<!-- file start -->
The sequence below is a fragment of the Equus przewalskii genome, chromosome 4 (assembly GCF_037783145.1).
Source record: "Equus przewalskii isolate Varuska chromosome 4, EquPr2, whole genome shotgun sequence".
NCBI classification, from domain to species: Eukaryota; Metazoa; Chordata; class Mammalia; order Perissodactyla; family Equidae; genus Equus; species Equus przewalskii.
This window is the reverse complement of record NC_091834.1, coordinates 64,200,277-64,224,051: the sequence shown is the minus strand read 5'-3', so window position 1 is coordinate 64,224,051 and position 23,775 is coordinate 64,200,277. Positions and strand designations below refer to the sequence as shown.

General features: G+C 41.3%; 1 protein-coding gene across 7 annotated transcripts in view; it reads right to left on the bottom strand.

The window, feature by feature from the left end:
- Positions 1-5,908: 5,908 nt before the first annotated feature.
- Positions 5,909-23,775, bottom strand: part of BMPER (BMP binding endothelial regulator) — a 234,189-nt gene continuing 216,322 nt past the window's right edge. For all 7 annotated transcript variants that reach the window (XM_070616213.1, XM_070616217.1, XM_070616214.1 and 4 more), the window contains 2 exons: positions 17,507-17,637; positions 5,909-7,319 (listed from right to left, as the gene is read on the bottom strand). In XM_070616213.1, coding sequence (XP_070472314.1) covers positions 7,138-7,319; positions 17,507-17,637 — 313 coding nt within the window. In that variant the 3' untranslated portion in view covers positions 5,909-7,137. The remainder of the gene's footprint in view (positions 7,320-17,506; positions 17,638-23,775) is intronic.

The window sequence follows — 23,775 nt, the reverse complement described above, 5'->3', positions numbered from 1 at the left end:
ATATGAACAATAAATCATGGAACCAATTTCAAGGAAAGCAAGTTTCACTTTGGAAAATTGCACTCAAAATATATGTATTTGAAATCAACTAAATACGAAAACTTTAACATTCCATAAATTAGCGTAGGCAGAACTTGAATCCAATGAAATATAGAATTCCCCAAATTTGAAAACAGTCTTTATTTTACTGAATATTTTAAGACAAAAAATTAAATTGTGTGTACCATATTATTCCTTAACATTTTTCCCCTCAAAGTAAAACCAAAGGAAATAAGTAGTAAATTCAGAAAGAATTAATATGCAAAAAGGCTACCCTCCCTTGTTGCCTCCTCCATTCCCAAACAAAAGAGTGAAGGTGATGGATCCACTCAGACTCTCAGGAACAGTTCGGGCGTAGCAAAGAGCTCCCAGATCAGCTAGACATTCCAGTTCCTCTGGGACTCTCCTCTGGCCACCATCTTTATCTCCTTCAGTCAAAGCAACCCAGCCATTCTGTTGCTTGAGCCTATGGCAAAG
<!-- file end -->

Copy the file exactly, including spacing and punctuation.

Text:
The sequence below is a fragment of the Equus przewalskii genome, chromosome 4 (assembly GCF_037783145.1).
Source record: "Equus przewalskii isolate Varuska chromosome 4, EquPr2, whole genome shotgun sequence".
NCBI classification, from domain to species: Eukaryota; Metazoa; Chordata; class Mammalia; order Perissodactyla; family Equidae; genus Equus; species Equus przewalskii.
This window is the reverse complement of record NC_091834.1, coordinates 64,200,277-64,224,051: the sequence shown is the minus strand read 5'-3', so window position 1 is coordinate 64,224,051 and position 23,775 is coordinate 64,200,277. Positions and strand designations below refer to the sequence as shown.

General features: G+C 41.3%; 1 protein-coding gene across 7 annotated transcripts in view; it reads right to left on the bottom strand.

The window, feature by feature from the left end:
- Positions 1-5,908: 5,908 nt before the first annotated feature.
- Positions 5,909-23,775, bottom strand: part of BMPER (BMP binding endothelial regulator) — a 234,189-nt gene continuing 216,322 nt past the window's right edge. For all 7 annotated transcript variants that reach the window (XM_070616213.1, XM_070616217.1, XM_070616214.1 and 4 more), the window contains 2 exons: positions 17,507-17,637; positions 5,909-7,319 (listed from right to left, as the gene is read on the bottom strand). In XM_070616213.1, coding sequence (XP_070472314.1) covers positions 7,138-7,319; positions 17,507-17,637 — 313 coding nt within the window. In that variant the 3' untranslated portion in view covers positions 5,909-7,137. The remainder of the gene's footprint in view (positions 7,320-17,506; positions 17,638-23,775) is intronic.

The window sequence follows — 23,775 nt, the reverse complement described above, 5'->3', positions numbered from 1 at the left end:
ATATGAACAATAAATCATGGAACCAATTTCAAGGAAAGCAAGTTTCACTTTGGAAAATTGCACTCAAAATATATGTATTTGAAATCAACTAAATACGAAAACTTTAACATTCCATAAATTAGCGTAGGCAGAACTTGAATCCAATGAAATATAGAATTCCCCAAATTTGAAAACAGTCTTTATTTTACTGAATATTTTAAGACAAAAAATTAAATTGTGTGTACCATATTATTCCTTAACATTTTTCCCCTCAAAGTAAAACCAAAGGAAATAAGTAGTAAATTCAGAAAGAATTAATATGCAAAAAGGCTACCCTCCCTTGTTGCCTCCTCCATTCCCAAACAAAAGAGTGAAGGTGATGGATCCACTCAGACTCTCAGGAACAGTTCGGGCGTAGCAAAGAGCTCCCAGATCAGCTAGACATTCCAGTTCCTCTGGGACTCTCCTCTGGCCACCATCTTTATCTCCTTCAGTCAAAGCAACCCAGCCATTCTGTTGCTTGAGCCTATGGCAAAG